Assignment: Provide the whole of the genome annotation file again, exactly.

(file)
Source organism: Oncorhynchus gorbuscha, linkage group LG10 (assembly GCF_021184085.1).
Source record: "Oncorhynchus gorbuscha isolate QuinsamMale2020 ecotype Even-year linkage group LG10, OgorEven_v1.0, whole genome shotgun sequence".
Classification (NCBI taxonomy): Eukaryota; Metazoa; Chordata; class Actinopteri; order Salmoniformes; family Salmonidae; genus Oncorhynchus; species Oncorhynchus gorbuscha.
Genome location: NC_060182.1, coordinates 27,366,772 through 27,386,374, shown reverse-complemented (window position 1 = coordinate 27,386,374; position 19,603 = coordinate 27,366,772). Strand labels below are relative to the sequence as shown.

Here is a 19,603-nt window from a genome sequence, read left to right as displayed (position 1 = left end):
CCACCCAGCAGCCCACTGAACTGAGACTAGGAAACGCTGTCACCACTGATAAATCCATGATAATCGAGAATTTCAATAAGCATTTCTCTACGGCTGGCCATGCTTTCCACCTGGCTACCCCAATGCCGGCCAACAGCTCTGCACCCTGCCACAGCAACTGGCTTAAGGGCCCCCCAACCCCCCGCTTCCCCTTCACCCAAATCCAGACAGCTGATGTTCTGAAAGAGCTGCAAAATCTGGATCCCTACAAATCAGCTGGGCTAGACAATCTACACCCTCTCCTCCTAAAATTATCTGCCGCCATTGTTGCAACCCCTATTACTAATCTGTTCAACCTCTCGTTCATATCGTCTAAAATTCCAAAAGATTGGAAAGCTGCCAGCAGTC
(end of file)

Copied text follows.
Source organism: Oncorhynchus gorbuscha, linkage group LG10 (assembly GCF_021184085.1).
Source record: "Oncorhynchus gorbuscha isolate QuinsamMale2020 ecotype Even-year linkage group LG10, OgorEven_v1.0, whole genome shotgun sequence".
Classification (NCBI taxonomy): Eukaryota; Metazoa; Chordata; class Actinopteri; order Salmoniformes; family Salmonidae; genus Oncorhynchus; species Oncorhynchus gorbuscha.
Genome location: NC_060182.1, coordinates 27,366,772 through 27,386,374, shown reverse-complemented (window position 1 = coordinate 27,386,374; position 19,603 = coordinate 27,366,772). Strand labels below are relative to the sequence as shown.

Here is a 19,603-nt window from a genome sequence, read left to right as displayed (position 1 = left end):
CCACCCAGCAGCCCACTGAACTGAGACTAGGAAACGCTGTCACCACTGATAAATCCATGATAATCGAGAATTTCAATAAGCATTTCTCTACGGCTGGCCATGCTTTCCACCTGGCTACCCCAATGCCGGCCAACAGCTCTGCACCCTGCCACAGCAACTGGCTTAAGGGCCCCCCAACCCCCCGCTTCCCCTTCACCCAAATCCAGACAGCTGATGTTCTGAAAGAGCTGCAAAATCTGGATCCCTACAAATCAGCTGGGCTAGACAATCTACACCCTCTCCTCCTAAAATTATCTGCCGCCATTGTTGCAACCCCTATTACTAATCTGTTCAACCTCTCGTTCATATCGTCTAAAATTCCAAAAGATTGGAAAGCTGCCAGCAGTC